Editor’s Note: this is the seventh of eight biweekly columns in which the Department of Natural Resources Secretary will try to answer some of the many questions and concerns related to Chronic Wasting Disease (CWD) in Wisconsin.

“To say we’ve been on a steep learning curve with Chronic Wasting Disease would be a real understatement. I’ve said in earlier columns that we will learn and adapt as new knowledge about this disease is discovered. There are literally dozens of research efforts underway or planned to learn more. I don’t have enough room here to list everything, and there’s important research in the works that isn’t listed here. In this column, I’m going to try and give examples of the kinds of research underway. As always, if you have questions call us.”

Why is it that we still have so many questions about chronic wasting disease?

CWD is a difficult disease to study – it isn’t caused by bacteria or a virus that can be grown in a laboratory. In Wisconsin, it is affecting a wild population – the white-tailed deer — that every hunter knows has superb human avoidance skills. And, there’s a very long incubation period before an animal shows any signs of illness. Frankly, until it was found in Wisconsin, it was viewed as a local problem out west. Until recently, the scientists and wildlife managers who were attempting to learn more about it were hamstrung by small budgets and staff shortages – some of those problems continue but it’s getting better. It wasn’t until CWD jumped to Wisconsin that folks began clamoring for answers.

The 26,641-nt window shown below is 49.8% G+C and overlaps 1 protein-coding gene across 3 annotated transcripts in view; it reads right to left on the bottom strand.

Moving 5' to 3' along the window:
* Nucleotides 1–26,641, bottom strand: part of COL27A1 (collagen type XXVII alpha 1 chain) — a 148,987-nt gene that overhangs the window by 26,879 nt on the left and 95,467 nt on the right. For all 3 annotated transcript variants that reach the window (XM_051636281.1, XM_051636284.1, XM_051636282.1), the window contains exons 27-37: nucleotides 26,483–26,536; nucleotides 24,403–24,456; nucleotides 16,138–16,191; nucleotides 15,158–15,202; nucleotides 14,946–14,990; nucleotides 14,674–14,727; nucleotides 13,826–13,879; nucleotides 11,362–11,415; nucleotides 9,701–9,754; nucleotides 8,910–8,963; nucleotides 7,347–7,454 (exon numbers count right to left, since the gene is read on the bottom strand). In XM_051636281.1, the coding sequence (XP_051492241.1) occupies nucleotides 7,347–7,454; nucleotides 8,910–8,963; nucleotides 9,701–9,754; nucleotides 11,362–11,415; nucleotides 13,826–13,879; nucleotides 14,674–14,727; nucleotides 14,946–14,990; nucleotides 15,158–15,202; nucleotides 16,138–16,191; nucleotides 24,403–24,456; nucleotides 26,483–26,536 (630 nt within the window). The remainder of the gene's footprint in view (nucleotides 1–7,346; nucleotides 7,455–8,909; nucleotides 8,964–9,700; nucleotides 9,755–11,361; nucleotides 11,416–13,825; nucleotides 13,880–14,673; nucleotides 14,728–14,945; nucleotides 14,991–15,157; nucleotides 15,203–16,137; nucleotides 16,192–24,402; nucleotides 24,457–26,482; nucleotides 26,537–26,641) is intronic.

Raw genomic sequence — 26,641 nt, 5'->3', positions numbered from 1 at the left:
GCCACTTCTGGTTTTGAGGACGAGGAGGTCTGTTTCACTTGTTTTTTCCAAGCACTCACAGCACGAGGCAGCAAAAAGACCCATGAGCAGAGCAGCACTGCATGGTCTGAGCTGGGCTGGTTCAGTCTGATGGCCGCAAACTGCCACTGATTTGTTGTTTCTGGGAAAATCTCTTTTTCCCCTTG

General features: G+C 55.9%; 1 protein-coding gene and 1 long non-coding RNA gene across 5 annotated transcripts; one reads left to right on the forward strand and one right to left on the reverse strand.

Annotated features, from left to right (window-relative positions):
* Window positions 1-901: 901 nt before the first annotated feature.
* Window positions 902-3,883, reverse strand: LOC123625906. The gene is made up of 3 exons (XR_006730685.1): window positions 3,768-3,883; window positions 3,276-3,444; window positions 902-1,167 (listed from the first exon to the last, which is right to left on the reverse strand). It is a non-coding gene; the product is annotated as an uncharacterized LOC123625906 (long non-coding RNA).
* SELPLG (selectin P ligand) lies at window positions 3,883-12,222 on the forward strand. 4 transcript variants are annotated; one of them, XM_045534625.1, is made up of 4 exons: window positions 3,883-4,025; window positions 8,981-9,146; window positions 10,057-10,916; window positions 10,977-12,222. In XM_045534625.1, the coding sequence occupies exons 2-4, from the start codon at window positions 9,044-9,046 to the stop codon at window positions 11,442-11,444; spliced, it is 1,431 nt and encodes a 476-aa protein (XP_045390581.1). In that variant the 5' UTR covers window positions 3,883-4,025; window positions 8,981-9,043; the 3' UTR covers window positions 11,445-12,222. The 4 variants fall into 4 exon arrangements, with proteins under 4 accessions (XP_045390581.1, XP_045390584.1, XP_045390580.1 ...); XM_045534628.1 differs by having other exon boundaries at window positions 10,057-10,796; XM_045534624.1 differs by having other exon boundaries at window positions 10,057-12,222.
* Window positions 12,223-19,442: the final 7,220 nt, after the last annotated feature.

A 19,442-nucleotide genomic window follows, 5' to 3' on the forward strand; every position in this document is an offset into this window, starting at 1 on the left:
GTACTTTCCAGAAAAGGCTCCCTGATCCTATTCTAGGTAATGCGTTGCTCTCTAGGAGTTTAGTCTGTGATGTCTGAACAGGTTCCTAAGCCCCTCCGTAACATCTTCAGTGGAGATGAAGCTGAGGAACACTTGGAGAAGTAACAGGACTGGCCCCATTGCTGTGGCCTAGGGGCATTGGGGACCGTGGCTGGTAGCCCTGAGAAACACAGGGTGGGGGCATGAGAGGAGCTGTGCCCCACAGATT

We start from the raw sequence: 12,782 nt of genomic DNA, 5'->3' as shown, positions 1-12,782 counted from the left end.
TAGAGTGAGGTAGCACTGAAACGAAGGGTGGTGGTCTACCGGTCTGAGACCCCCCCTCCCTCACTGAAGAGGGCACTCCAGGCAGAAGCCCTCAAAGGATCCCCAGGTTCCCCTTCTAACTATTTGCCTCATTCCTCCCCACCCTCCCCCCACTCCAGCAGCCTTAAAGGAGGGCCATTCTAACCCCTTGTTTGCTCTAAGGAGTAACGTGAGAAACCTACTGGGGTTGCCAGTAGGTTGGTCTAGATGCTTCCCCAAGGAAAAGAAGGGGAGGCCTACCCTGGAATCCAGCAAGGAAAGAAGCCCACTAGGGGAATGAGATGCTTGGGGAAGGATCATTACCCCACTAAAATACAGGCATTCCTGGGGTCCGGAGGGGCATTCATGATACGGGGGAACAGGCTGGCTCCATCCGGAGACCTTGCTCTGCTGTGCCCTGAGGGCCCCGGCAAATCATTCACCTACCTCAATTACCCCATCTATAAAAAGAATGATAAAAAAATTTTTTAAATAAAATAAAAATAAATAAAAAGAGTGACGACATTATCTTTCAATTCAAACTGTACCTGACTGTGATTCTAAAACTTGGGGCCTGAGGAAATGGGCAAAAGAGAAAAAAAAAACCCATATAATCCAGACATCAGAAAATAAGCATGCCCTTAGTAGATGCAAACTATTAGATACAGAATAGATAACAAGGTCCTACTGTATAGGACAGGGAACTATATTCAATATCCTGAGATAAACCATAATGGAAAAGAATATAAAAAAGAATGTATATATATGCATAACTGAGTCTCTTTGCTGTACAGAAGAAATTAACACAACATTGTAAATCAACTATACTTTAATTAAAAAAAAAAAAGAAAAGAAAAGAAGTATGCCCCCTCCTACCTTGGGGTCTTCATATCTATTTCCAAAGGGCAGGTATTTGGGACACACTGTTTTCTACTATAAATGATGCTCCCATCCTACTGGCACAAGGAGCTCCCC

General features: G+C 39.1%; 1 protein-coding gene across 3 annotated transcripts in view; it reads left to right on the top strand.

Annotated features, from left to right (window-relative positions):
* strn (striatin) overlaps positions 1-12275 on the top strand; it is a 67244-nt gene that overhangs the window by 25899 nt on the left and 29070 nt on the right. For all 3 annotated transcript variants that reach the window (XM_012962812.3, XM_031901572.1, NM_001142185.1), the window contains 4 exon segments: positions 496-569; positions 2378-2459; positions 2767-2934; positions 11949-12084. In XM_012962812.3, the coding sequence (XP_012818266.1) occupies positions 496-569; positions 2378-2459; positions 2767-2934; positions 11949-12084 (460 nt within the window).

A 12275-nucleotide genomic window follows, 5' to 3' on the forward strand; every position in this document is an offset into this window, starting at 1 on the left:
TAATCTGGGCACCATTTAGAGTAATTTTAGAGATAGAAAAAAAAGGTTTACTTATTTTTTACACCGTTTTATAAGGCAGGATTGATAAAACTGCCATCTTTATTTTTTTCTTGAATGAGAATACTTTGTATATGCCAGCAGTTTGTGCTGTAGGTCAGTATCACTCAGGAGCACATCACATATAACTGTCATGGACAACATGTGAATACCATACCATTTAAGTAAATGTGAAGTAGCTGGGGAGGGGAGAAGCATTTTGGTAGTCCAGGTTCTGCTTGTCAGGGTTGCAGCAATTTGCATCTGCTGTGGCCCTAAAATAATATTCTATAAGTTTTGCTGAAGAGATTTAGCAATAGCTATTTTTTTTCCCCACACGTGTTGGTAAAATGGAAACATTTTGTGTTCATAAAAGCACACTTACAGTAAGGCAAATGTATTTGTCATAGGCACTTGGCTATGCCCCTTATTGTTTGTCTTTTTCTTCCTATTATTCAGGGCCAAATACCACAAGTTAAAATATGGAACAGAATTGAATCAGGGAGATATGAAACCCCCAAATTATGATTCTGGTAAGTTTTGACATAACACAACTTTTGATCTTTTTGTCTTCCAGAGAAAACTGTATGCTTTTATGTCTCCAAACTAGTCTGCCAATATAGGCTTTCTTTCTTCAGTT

Who is working on CWD research in Wisconsin?

Researchers at the Department of Natural Resources, Department of Health and Family Services, University of Wisconsin, US Geological Survey and the Wisconsin Veterinary Diagnostic Laboratory are hot on the trail of new CWD knowledge. Efforts are underway in many areas including: prion biology; CWD transmission; susceptibility of other wildlife and domestic animal species to CWD; environmental contamination; how deer ecology affects CWD transmission and spread; human reactions to CWD; human health risks; CWD management and research techniques; and development and assessment of CWD diagnostic techniques.